"Far better it is to dare mighty things, to win glorious triumphs even though checkered by failure, than to rank with those timid spirits who neither enjoy nor suffer much because they live in the gray twilight that knows neither victory nor defeat." -Teddy Roosevelt
Henniker, NEW HAMPSHIRE--The concept of transference is an interesting topic in the field of exercise physiology. It's generally accepted that specific adaptations result from specific imposed demands (aka S.A.I.D. principle). In other words, in order to improve cycling performance you have to include cycling in your training plan. Sounds elementary, and it is. Transference suggests that there may be some carry over with regard to physiologic adaptation (ie. lactate threshold, VO2 peak, increased mitochonrial density, fiber type distribution, etc.) between different training modes. Yesterday's Pat's Peak 6-Hour Mountain Bike Race in Henniker would provide the perfect "laboratory" to see if the concept of transference actually does exist. Admittedly my focus for the past 6 months of training cycles has been running-specific (snowshoe, trail & road running/racing). I've probably had my bike out less than 15 times since the snow abated in April. No excuses, just the way it's gone. My trail & road racing since April has benefitted from the committment as I'm racing as well at age 40 than I ever have. With the 24 Hours of Great Glen mountain bike race approaching in less than a month, Pat's Peak would be an excellent gauge of my bike-fitness as well as a test of the above mentioned transference theory. Brayden and I (and support crew/family) met fellow teammate Steve Sprague on race day morning. Steve, always up for a challenge, was signed up as a solo for the 6 hour race while Brayden & I would ride it as a team. The roughly 5 mile ski slope loop included two major climbs totalling 750 feet of elevation gain. I'd estimate that 50% of the loop was very rideable singletrack with a fast twisty descent toward the finish. The RD estimated the average ride time would be 35 minutes a turn. Brayden, Steve, and I guessed we'd be closer to 45. Brayden led us off with the first lap of the event although a wrong turn (Steve made the same error as did a number of other riders) resulted in a needless descent quickly followed by a grueling return climb. His first lap clocked in around 55 minutes. While he recovered I set out for my first look at the course. The climbs were predictably brutal and with bright sunshine and temps in the upper 70's the entire field slowed to a granny gear convoy. Early on my legs felt remarkably strong and I committed myself to ride every climb. While others walked my fitness confidence grew. My first click clocked in around 41 minutes. As I entered the START/FINISH area I didn't see Brayden. Karen walked over and told me he wasn't feeling well and has requested to skip his turn. Without hesitation I headed back out for a 2nd lap. The climbs the second time around actually seemed a little shorter (as I now knew what to expect) and once again I rode each one. Although my second lap clocked in around 49 minutes, I was very happy with my physical performance...my newly repaired rear derailleur was a another story but mechanicals are part of racing. When I finished my 2nd lap Bryaden was still resting at our tech tent and I willingly joined him. After getting hydrated and fed he headed back out for his 2nd lap. By the time he returned it was obvious that we'd have the chance to put in just two more laps. With a hour of recovery my third lap felt very strong and clocked in at 45 minutes. Brayden rode our "glory lap" and finished just after the 6:00 pm horn. All in all, we rode 6 laps as a team. An excellent performance by us considering the general lack of riding each of us has done. Finally, to answer the question of transference...my lap times were as much a function of bike performance and technical skill as they were bike-specific fitness. In my mind, my running-focused training absolutely transfered to my climbing strength.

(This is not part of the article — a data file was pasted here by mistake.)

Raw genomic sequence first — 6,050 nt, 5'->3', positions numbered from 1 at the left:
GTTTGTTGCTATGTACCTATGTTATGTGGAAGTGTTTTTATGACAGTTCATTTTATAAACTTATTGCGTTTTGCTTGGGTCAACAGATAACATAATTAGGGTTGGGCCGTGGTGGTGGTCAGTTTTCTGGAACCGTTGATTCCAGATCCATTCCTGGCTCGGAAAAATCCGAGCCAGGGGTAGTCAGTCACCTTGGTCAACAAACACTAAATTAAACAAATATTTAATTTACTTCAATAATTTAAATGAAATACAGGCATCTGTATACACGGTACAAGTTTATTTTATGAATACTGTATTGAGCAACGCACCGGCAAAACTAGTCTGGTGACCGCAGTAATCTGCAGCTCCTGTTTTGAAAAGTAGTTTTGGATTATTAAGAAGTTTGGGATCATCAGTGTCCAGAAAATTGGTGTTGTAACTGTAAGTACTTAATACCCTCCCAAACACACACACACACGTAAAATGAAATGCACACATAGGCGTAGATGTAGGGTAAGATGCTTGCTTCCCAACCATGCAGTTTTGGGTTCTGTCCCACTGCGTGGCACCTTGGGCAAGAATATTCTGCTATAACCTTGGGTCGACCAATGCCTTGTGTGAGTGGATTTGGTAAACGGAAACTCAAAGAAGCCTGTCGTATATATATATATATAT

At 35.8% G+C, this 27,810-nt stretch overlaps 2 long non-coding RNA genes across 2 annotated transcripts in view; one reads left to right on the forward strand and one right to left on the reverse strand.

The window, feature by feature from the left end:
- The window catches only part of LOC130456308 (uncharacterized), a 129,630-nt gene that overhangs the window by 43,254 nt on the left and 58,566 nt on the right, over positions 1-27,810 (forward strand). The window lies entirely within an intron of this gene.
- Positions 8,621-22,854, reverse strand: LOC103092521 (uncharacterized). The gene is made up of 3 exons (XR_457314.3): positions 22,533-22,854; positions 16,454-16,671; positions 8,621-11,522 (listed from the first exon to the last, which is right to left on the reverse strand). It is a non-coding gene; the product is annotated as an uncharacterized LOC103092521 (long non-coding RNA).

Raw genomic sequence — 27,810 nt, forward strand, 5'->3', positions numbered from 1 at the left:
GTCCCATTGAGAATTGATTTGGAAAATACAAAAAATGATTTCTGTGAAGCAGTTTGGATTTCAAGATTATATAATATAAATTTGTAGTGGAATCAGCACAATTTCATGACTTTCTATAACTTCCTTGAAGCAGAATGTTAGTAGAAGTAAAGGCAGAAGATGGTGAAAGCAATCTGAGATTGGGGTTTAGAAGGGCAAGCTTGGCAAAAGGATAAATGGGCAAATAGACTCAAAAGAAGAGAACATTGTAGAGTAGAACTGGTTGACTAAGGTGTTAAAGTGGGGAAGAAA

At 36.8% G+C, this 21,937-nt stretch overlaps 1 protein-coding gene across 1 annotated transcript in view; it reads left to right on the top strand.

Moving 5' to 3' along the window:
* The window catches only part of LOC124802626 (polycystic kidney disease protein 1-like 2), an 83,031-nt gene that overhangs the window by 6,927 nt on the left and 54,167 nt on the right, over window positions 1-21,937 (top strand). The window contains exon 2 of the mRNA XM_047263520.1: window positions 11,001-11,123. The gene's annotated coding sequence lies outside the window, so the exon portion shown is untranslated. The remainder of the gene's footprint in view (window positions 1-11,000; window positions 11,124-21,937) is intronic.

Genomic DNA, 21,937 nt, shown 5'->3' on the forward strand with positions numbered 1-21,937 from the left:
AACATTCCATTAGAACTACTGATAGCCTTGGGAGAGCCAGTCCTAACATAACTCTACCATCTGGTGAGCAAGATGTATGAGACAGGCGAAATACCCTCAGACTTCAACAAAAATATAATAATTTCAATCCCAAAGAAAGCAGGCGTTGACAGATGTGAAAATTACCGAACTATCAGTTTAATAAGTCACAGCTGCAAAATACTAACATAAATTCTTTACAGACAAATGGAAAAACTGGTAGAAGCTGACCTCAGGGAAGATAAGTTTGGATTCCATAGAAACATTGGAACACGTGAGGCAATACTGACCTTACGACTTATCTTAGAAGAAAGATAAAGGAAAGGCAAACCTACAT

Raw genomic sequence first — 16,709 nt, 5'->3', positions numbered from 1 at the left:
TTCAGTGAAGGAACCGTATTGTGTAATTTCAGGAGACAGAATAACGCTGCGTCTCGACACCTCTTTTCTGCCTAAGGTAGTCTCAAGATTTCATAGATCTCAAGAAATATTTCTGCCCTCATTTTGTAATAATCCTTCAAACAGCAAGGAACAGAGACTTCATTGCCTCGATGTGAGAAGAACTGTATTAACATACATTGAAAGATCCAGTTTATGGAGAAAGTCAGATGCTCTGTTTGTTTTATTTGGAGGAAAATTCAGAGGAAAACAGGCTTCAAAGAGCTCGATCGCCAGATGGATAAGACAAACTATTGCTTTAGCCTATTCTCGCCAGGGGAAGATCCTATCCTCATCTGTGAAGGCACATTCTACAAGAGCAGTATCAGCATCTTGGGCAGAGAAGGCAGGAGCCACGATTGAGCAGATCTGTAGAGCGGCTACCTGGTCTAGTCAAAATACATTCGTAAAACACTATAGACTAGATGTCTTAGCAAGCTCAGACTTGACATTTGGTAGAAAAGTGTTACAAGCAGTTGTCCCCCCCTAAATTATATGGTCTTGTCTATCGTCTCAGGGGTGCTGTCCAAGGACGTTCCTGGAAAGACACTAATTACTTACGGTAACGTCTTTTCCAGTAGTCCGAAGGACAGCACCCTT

Next Up: Pemi Wild Ultra
[Photo cred: Chris riding through the finish chicane; Brayden at START/FINISH; Pat's Peak race venue; Chris riding Lap #3]
"Beyond the very extreme of fatigue and distress, we may find amounts of ease and power we never dreamed ourselves to own; sources of strength never taxed at all because we never push through the obstruction." - William James